The Minneapolis City Council’s November 4th public meeting regarding the proposed sick leave ordinance has been canceled.  At a meeting today, the City Council voted to postpone its consideration of the proposed sick leave ordinance until 2016.  Instead, the Council voted to create a work group to study the proposed ordinance in more detail.  The

Employers who want to share their opinions about the proposed sick leave ordinance under consideration by the Minneapolis City Council should mark their calendars for 10 a.m. on Wednesday, November 4, 2015.  At that time, the City Council will hold a public meeting to discuss the proposed sick leave provisions from the Working Families

On Wednesday of this week, Minneapolis Mayor Betsy Hodges issued a press release stating that she would no longer pursue the fair scheduling requirements of the proposed Working Families Agenda, but that she would continue to support the proposed paid sick leave requirements.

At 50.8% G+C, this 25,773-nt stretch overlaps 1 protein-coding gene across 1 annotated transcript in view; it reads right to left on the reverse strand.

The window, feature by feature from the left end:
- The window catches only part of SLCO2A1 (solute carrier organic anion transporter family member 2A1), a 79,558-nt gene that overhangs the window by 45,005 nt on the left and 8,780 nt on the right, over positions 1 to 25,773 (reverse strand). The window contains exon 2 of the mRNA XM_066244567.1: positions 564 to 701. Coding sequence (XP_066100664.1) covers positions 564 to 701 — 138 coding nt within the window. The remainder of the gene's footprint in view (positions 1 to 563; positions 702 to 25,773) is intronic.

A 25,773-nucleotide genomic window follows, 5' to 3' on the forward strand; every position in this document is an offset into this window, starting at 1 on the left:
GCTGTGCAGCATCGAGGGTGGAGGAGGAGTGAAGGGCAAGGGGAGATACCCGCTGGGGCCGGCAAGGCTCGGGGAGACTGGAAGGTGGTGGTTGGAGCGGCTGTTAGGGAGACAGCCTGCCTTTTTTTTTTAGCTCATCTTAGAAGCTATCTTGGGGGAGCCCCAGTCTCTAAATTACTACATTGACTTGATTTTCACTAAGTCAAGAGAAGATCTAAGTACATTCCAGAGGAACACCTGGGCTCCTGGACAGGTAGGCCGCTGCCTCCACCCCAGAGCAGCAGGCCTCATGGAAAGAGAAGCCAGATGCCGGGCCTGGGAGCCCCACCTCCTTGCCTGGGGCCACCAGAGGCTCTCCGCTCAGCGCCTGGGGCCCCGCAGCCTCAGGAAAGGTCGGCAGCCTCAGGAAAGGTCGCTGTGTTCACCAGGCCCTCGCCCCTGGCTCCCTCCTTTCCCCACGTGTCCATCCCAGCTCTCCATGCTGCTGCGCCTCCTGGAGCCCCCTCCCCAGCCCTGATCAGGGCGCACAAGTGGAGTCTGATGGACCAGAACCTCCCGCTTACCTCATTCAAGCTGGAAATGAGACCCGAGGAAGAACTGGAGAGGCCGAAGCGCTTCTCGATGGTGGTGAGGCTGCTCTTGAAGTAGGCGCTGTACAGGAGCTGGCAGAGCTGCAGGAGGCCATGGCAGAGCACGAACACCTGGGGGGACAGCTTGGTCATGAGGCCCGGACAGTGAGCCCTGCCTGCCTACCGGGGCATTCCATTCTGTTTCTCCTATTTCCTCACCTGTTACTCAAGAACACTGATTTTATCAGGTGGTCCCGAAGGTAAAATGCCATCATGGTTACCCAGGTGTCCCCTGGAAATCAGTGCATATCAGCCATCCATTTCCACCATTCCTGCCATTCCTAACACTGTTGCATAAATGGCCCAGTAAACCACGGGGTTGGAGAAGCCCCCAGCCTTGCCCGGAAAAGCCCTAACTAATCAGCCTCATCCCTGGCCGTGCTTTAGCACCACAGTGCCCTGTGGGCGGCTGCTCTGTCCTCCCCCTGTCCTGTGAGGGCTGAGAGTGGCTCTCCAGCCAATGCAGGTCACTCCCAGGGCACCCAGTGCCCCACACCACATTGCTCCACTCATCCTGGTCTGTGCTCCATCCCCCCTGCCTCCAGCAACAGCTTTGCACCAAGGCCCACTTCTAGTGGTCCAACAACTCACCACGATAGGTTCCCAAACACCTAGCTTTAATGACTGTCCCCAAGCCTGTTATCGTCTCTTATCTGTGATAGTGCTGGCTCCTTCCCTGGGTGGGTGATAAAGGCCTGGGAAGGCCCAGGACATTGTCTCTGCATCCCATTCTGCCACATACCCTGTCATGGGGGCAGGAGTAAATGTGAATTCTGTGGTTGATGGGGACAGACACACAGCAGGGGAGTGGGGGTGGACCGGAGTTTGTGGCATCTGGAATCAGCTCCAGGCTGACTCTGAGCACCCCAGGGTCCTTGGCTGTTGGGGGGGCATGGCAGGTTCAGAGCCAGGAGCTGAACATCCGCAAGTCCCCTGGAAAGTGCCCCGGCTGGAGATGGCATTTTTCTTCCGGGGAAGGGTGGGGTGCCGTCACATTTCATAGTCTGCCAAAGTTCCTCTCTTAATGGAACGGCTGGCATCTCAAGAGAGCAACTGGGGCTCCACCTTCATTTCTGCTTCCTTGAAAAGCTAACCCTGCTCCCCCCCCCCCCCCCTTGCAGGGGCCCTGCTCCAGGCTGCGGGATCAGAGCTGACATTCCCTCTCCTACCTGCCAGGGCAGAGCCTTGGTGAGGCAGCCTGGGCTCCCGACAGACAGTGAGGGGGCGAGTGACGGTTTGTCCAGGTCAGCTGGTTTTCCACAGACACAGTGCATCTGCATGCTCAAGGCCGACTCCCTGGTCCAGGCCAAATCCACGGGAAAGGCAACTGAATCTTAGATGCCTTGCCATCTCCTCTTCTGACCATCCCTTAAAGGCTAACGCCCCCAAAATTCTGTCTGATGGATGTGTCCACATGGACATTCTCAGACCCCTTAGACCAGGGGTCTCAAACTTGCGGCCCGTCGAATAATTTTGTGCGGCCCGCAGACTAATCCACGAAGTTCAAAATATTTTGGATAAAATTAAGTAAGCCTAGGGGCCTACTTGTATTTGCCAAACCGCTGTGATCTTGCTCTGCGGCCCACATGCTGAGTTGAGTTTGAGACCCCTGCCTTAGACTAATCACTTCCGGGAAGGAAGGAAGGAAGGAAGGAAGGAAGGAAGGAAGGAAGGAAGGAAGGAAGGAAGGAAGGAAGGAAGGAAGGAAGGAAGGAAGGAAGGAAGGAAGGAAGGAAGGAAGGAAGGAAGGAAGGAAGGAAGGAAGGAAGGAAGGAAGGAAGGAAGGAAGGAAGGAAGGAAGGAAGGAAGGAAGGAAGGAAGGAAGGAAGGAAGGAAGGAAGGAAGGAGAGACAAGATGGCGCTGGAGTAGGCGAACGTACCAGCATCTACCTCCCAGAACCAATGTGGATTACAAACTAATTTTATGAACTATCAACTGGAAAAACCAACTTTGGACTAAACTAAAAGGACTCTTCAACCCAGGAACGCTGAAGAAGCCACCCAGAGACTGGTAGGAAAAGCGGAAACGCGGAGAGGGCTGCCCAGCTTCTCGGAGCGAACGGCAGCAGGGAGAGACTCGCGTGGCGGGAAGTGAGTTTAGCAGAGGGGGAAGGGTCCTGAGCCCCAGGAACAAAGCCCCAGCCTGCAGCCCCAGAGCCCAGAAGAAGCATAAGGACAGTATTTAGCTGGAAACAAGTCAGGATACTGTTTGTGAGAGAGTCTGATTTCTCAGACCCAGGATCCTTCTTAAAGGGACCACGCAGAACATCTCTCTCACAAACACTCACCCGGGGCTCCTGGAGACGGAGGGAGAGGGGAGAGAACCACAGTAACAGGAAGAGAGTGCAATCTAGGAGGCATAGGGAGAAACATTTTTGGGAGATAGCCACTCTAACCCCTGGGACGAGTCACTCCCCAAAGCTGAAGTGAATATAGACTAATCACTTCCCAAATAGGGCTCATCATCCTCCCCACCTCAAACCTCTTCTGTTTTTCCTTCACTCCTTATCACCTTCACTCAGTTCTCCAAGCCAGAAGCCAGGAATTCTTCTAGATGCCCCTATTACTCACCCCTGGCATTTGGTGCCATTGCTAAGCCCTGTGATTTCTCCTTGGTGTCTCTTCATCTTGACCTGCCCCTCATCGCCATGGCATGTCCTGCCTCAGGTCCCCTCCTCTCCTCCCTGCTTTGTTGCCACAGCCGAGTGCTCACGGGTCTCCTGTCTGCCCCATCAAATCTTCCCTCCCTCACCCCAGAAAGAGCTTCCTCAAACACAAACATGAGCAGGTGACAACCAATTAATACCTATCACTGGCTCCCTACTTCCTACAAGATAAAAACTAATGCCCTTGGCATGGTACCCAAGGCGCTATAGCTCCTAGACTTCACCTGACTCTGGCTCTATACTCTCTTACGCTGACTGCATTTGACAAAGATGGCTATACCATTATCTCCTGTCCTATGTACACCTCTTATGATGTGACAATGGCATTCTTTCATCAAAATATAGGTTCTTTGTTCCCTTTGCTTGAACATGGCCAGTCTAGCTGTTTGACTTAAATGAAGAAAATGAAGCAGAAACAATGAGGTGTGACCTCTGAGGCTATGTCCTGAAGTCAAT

The Minneapolis City Council is still accepting comments on the paid

Maybe not – it is possible that at least some aspects of the proposed Working Families Agenda are preempted by state law under the doctrine of conflict preemption.
Under the doctrine of conflict preemption, an ordinance enacted by a municipality is invalid if the terms of the ordinance and a state statute are irreconcilable. The

Here are a few proposals that would help achieve a better balance for employers in the Minneapolis City Council’s draft Working Families Agenda:
(1) Include An Exception for Small Employers: Many laws that impose obligations similar to those required by the Working Families Agenda include an exception for small employers who will not be

According to media reports (including here, here, here, and here), many employers in Minneapolis are upset about the proposed fair scheduling requirements under consideration by the Minneapolis City Council as part of the “Working Families Agenda.” There are a number of problems in the proposed ordinance, such as

According to recent reports, the Minneapolis City Council is strongly considering imposing new paid sick leave and fair scheduling requirements on all employers within the city. The proposals currently under consideration as part of the “Working Families Agenda” are very similar to the paid sick leave legislation and the fair scheduling provisions of the

The Second Circuit Court of Appeals recently issued a decision rejecting the DOL’s 6-factor test for unpaid interns under the FLSA – now the Eleventh Circuit has issued a decision reaching the same result.
In Schumann v. Collier Anesthesia, P.A., the Eleventh Circuit confronted the issue of whether it should defer to the DOL’s